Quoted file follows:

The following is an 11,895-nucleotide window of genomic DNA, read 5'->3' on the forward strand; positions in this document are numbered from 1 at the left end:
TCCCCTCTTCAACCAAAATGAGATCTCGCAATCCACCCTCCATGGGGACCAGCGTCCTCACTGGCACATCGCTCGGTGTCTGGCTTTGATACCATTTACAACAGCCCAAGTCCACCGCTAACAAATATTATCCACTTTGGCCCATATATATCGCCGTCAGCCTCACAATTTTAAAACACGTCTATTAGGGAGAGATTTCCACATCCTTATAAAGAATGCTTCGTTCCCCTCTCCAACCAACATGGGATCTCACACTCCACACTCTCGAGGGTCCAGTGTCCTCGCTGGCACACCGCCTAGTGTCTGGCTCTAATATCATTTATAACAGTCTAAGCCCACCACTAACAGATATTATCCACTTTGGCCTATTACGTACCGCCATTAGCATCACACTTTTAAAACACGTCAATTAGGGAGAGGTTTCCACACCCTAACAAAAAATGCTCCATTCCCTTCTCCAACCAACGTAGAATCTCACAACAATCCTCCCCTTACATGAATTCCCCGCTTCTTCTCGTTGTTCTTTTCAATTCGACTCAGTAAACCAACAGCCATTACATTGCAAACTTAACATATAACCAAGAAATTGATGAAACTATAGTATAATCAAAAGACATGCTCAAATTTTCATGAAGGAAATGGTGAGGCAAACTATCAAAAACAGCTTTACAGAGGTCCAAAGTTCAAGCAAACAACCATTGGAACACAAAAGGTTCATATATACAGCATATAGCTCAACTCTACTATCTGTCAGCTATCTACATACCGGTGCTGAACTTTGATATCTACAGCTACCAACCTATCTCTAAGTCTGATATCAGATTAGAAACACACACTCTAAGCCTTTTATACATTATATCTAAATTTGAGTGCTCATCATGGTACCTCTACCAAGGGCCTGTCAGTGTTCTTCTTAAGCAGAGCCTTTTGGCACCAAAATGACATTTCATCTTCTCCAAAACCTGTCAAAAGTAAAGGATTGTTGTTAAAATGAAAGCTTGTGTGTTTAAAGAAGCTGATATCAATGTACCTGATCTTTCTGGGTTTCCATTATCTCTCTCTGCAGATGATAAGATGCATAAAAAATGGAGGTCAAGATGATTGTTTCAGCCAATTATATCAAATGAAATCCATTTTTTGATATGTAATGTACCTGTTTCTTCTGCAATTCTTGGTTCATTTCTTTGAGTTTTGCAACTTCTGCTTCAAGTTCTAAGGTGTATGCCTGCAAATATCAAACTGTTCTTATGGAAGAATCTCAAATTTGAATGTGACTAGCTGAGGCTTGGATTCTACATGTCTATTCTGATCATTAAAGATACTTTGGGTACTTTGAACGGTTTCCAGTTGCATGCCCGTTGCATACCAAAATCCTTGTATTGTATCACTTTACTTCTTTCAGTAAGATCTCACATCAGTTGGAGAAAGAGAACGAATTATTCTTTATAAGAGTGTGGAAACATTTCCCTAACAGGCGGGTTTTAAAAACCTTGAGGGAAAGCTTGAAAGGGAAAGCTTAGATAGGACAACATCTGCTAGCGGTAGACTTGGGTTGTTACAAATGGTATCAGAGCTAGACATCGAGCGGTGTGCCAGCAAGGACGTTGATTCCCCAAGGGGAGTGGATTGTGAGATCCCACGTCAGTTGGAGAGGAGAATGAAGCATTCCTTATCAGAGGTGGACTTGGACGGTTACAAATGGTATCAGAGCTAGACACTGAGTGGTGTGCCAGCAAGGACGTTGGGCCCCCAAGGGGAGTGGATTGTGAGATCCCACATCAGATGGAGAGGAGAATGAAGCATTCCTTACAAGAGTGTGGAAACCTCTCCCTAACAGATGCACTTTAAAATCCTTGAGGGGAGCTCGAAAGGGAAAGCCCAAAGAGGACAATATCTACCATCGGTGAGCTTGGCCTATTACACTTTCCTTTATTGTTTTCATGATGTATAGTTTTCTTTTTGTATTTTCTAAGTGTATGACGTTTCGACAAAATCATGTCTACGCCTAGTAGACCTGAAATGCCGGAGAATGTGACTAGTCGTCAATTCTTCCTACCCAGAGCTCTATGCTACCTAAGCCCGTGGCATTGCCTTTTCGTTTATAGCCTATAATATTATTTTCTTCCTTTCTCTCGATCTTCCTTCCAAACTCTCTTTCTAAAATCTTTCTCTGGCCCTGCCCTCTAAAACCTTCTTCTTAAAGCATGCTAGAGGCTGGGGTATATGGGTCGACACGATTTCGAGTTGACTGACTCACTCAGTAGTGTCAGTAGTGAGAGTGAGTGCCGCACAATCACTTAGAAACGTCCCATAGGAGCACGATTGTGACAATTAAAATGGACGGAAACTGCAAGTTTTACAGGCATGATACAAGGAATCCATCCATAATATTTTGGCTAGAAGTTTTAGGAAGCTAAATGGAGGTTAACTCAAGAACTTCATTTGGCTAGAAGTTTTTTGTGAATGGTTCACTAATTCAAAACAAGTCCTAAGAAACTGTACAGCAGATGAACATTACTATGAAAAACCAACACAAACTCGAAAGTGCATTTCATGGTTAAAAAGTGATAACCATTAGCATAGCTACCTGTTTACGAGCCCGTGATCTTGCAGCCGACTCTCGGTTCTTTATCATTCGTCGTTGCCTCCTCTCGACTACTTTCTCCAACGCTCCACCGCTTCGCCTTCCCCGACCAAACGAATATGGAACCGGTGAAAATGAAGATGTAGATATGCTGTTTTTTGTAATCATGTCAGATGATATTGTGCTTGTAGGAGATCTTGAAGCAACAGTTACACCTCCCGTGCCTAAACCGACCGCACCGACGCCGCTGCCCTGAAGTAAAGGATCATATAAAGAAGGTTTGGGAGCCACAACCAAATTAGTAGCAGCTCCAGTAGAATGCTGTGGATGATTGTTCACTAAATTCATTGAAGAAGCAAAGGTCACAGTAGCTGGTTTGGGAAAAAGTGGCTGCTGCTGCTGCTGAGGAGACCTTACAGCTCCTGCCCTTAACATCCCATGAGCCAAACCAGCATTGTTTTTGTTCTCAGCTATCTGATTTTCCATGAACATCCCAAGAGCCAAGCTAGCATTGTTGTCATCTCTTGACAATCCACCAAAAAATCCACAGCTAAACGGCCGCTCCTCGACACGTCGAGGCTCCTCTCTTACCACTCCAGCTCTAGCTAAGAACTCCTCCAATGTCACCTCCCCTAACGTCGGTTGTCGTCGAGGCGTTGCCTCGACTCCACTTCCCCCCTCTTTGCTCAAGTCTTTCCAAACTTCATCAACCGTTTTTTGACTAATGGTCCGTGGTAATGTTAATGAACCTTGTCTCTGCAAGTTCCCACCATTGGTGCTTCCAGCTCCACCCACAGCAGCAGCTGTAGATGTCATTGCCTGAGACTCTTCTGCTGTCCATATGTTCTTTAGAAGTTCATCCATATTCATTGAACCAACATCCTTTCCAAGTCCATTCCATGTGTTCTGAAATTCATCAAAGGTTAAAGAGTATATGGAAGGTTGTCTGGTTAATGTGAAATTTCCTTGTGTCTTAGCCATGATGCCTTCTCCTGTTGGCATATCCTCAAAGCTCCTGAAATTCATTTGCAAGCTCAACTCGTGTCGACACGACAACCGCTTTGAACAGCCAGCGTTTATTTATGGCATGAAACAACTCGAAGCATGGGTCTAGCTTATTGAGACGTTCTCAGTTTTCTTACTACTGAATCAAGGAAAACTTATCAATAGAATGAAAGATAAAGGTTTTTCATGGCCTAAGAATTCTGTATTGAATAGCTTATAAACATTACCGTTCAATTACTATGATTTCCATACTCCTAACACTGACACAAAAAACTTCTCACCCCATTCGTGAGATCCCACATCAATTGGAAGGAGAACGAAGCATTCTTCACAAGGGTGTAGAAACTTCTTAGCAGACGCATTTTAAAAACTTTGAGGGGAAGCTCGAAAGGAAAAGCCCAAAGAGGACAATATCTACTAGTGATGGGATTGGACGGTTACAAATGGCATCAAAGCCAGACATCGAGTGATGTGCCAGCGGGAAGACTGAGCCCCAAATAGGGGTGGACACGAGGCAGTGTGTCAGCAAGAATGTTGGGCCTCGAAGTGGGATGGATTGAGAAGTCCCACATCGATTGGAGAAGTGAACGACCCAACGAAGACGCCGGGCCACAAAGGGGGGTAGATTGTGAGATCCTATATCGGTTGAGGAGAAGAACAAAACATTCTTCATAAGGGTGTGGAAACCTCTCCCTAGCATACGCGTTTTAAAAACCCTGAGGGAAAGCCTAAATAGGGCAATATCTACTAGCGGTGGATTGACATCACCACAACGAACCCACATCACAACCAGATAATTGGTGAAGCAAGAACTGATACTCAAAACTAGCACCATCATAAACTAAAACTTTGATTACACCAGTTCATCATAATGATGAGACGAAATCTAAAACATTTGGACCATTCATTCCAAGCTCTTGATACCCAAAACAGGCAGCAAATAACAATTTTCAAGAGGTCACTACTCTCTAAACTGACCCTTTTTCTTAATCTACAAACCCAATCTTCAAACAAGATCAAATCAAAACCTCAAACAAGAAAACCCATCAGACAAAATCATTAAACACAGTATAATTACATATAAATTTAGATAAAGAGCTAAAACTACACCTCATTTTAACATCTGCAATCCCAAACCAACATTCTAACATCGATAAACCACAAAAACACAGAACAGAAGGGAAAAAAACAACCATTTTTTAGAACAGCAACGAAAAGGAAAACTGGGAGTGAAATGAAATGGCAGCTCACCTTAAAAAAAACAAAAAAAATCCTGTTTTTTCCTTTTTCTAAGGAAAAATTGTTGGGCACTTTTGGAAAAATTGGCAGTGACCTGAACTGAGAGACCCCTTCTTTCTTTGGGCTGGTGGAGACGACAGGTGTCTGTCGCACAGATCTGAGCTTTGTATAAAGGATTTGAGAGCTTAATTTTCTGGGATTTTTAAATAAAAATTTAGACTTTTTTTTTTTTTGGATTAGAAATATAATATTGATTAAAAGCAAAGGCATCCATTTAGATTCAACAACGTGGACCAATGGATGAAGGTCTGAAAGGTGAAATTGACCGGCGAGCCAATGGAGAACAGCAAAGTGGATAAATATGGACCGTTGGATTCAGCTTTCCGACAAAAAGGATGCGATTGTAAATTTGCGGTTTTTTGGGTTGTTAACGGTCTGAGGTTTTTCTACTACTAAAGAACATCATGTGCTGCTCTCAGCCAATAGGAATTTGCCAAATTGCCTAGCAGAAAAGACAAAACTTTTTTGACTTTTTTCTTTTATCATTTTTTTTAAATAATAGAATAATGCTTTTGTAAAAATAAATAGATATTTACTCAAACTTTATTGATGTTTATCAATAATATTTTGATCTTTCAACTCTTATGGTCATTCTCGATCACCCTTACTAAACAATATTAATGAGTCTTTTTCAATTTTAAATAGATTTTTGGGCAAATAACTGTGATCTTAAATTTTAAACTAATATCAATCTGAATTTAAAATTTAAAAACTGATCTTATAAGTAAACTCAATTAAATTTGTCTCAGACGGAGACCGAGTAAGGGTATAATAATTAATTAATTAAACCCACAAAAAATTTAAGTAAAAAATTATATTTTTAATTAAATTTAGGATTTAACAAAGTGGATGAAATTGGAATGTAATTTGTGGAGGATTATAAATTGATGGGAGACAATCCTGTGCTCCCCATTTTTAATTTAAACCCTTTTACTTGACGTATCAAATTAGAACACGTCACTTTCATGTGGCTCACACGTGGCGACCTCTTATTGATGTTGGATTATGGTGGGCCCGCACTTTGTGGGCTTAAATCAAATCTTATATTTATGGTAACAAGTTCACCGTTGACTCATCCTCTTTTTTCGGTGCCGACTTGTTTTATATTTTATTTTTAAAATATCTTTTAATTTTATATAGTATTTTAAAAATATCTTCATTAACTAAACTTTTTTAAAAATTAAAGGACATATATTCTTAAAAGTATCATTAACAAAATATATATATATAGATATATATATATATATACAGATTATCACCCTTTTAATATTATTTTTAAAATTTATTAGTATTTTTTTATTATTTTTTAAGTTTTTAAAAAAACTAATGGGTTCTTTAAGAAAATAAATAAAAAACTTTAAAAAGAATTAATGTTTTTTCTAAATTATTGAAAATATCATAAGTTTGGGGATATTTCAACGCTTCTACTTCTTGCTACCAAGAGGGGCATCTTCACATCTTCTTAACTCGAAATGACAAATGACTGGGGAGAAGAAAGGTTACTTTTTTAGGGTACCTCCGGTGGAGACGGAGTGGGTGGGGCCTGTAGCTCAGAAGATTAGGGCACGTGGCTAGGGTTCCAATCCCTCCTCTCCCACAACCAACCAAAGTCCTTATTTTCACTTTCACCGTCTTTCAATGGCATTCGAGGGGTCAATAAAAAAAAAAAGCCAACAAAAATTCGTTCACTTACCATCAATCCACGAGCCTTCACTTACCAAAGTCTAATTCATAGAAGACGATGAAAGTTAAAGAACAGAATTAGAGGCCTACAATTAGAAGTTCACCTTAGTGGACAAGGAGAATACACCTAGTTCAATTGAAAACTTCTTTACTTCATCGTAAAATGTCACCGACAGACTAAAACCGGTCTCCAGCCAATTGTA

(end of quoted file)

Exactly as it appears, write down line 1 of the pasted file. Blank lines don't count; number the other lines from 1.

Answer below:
The following is an 11,895-nucleotide window of genomic DNA, read 5'->3' on the forward strand; positions in this document are numbered from 1 at the left end: